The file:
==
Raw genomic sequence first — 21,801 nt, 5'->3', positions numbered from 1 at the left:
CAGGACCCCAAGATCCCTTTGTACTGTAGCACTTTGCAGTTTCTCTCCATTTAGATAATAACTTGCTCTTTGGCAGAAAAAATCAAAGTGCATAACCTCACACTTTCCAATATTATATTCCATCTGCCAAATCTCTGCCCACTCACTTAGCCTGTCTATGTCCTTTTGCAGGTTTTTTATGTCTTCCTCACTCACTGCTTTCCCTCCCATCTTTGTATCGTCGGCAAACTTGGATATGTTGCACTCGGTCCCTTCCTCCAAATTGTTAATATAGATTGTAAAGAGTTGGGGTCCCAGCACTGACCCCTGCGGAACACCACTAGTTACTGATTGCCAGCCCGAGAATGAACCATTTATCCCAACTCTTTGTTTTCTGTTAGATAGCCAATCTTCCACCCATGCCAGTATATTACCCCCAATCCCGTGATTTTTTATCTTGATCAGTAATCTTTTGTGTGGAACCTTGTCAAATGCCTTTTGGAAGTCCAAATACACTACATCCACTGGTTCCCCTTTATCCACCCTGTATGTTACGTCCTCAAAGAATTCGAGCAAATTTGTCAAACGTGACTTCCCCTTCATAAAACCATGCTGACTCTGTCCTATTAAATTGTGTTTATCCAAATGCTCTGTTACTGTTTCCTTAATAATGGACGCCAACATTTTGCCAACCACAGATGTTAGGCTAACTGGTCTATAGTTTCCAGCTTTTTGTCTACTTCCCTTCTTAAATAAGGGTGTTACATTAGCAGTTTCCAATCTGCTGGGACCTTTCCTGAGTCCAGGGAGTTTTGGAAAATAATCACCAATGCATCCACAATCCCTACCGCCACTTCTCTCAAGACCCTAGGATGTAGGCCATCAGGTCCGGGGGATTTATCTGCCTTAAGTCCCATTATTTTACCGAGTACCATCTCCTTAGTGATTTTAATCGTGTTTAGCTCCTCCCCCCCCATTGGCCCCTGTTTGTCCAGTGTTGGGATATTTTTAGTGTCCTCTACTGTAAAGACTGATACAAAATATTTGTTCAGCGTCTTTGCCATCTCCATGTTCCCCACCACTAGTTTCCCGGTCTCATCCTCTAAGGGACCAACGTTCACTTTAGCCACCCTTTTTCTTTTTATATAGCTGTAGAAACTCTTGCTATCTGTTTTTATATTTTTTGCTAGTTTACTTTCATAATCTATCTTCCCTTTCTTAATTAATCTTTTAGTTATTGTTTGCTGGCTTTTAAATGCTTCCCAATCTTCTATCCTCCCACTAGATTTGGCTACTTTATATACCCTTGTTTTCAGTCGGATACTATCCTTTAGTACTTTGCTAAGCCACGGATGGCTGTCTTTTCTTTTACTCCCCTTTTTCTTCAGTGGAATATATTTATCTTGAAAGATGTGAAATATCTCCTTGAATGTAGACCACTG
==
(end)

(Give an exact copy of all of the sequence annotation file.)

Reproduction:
Raw genomic sequence first — 21,801 nt, 5'->3', positions numbered from 1 at the left:
CAGGACCCCAAGATCCCTTTGTACTGTAGCACTTTGCAGTTTCTCTCCATTTAGATAATAACTTGCTCTTTGGCAGAAAAAATCAAAGTGCATAACCTCACACTTTCCAATATTATATTCCATCTGCCAAATCTCTGCCCACTCACTTAGCCTGTCTATGTCCTTTTGCAGGTTTTTTATGTCTTCCTCACTCACTGCTTTCCCTCCCATCTTTGTATCGTCGGCAAACTTGGATATGTTGCACTCGGTCCCTTCCTCCAAATTGTTAATATAGATTGTAAAGAGTTGGGGTCCCAGCACTGACCCCTGCGGAACACCACTAGTTACTGATTGCCAGCCCGAGAATGAACCATTTATCCCAACTCTTTGTTTTCTGTTAGATAGCCAATCTTCCACCCATGCCAGTATATTACCCCCAATCCCGTGATTTTTTATCTTGATCAGTAATCTTTTGTGTGGAACCTTGTCAAATGCCTTTTGGAAGTCCAAATACACTACATCCACTGGTTCCCCTTTATCCACCCTGTATGTTACGTCCTCAAAGAATTCGAGCAAATTTGTCAAACGTGACTTCCCCTTCATAAAACCATGCTGACTCTGTCCTATTAAATTGTGTTTATCCAAATGCTCTGTTACTGTTTCCTTAATAATGGACGCCAACATTTTGCCAACCACAGATGTTAGGCTAACTGGTCTATAGTTTCCAGCTTTTTGTCTACTTCCCTTCTTAAATAAGGGTGTTACATTAGCAGTTTCCAATCTGCTGGGACCTTTCCTGAGTCCAGGGAGTTTTGGAAAATAATCACCAATGCATCCACAATCCCTACCGCCACTTCTCTCAAGACCCTAGGATGTAGGCCATCAGGTCCGGGGGATTTATCTGCCTTAAGTCCCATTATTTTACCGAGTACCATCTCCTTAGTGATTTTAATCGTGTTTAGCTCCTCCCCCCCCATTGGCCCCTGTTTGTCCAGTGTTGGGATATTTTTAGTGTCCTCTACTGTAAAGACTGATACAAAATATTTGTTCAGCGTCTTTGCCATCTCCATGTTCCCCACCACTAGTTTCCCGGTCTCATCCTCTAAGGGACCAACGTTCACTTTAGCCACCCTTTTTCTTTTTATATAGCTGTAGAAACTCTTGCTATCTGTTTTTATATTTTTTGCTAGTTTACTTTCATAATCTATCTTCCCTTTCTTAATTAATCTTTTAGTTATTGTTTGCTGGCTTTTAAATGCTTCCCAATCTTCTATCCTCCCACTAGATTTGGCTACTTTATATACCCTTGTTTTCAGTCGGATACTATCCTTTAGTACTTTGCTAAGCCACGGATGGCTGTCTTTTCTTTTACTCCCCTTTTTCTTCAGTGGAATATATTTATCTTGAAAGATGTGAAATATCTCCTTGAATGTAGACCACTG